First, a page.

You might not have room in your garden for a citrus orchard, but that doesn't mean you can't grow your very own fresh lemons. Dwarf lemon (Citrus limon) trees allow warm-climate gardeners with limited space to fit a fruit-bearing tree in a much smaller area than would be required by a full-size lemon tree.
Dwarf Tree Sizes
Dwarf lemon trees maintain a relatively small size because they consist of a full-size lemon variety grafted onto a dwarf rootstock that limits how tall the tree can grow. A full-size lemon tree may reach up to 20 feet in height, but a dwarf variety may stay as small as 8 feet and is unlikely to get taller than 12 feet, with a spread of 8 to 10 feet. A dwarf lemon planted in a container will be even smaller. Semidwarf trees are somewhat larger and may reach as much as 16 feet in height.
Varieties and Hardiness
Lemon trees, like all citrus trees, are not cold hardy and will be damaged or killed by temperatures that fall below freezing. Most varieties of lemon, including "Dwarf Lisbon," are hardy in U.S. Department of Agriculture hardiness zones 9 to 11. Meyer lemon, which is actually a lemon-orange hybrid of murky origins that reaches a height of only 6 to 10 feet, is a bit hardier and is able to withstand conditions in USDA zones 8b to 10. In any case, lemon trees need to be protected when temperatures approach freezing, and container-grown trees should be brought indoors when frost threatens.
Lemon trees like full sun, so they should be planted in a location that gets plenty of sun exposure throughout the day. They're also sensitive to wind and cold, however, so locations with a lot of wind exposure can be problematic. A location near a south-facing wall that can provide shelter and reflected heat usually works well. Lemons also like loamy soil that's rich in organic matter, and the soil in which they're planted must be well-drained. Lemons don't tolerate standing water, and they'll die in areas where the soil is consistently saturated.
Fertilizaton and Watering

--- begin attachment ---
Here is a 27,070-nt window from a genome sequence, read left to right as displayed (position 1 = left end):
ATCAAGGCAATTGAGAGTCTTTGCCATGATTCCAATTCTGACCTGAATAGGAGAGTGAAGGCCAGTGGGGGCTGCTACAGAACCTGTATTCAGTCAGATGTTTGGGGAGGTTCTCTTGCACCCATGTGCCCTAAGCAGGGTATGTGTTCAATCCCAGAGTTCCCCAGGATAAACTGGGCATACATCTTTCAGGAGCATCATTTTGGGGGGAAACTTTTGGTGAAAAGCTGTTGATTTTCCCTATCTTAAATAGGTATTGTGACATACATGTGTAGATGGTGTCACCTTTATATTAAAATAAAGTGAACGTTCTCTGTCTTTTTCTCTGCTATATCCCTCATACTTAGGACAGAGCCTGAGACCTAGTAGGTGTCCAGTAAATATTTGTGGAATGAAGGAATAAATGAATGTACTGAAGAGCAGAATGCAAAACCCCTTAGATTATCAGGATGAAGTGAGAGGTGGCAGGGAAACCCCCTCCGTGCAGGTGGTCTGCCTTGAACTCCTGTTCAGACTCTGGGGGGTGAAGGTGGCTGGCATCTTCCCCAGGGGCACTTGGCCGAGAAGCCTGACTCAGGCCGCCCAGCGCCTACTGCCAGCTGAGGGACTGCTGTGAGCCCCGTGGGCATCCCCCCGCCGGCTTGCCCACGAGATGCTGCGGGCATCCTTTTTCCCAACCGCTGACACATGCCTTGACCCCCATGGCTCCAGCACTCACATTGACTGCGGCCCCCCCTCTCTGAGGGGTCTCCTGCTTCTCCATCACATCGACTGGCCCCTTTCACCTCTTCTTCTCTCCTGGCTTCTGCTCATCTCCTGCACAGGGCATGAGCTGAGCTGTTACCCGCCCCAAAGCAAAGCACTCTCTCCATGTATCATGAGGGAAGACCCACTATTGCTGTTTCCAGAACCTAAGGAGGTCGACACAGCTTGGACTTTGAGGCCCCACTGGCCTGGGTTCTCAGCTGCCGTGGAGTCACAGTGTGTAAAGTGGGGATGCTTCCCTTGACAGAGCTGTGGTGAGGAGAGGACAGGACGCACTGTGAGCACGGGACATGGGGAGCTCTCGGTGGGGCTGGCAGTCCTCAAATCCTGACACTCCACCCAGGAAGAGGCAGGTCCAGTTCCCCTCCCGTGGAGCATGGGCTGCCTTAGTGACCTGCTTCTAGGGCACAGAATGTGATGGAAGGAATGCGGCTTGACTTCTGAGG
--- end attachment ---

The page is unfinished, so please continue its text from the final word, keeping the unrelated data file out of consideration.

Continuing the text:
Lemons are sensitive to excess moisture, but they need plenty of water to produce fruit. Therefore, irrigation needs to be consistent so that the soil stays moist but not soggy. Typically, a deep watering once a week will work for a garden tree, but that schedule may need to vary when the weather is especially wet or dry.
Lemons also need plenty of nitrogen to help them flourish. When the tree is two years old, scatter 1/4 cup of an ammonium sulfate fertilizer around the base of the tree in spring and then three more applications at four- to six-week intervals. Increase the amount of each application to 1/2 cup in year three, a cup in year four, 1.25 cups in year five, and 2 cups in year 10.
Pinching the ends of new growth can help the tree stay compact and full, as can pruning leggy young branches. Pruning can be done in any season except winter and should be done with sharp pruning shears or a lopper. Dip the blades of the pruner in isopropyl alcohol or bleach solution after each cut to avoid spreading any infection that might be present.
Pests and Problems
Lemon trees are vulnerable to attack by a variety of insect pests, including ants, mites, scale insects and aphids. Often, spraying the tree with a spray bottle containing water and a few drops of mild dish soap will work to remove the insects. Use a soft toothbrush to scrub away scale insects that are not removed by the spray. Spraying the tree with a commercial horticultural oil product can also help.
Container and Indoor Growing
The small size of dwarf lemons makes them ideal for container growing, an option that allows for growing the trees in slightly colder climates if they're brought indoors during cold weather. A one-year-old tree can be planted in a container with a 6- to 9-inch diameter. Mature trees may need a 16- or 20-inch pot, but transplant the tree into increasingly large containers as it grows so that it's never in a pot that's too big, since it's difficult to maintain proper soil moisture in an oversized pot. When containers are outdoors, keep them in a sunny but sheltered location, and when they're indoors, keep them near a south- or west-facing window.
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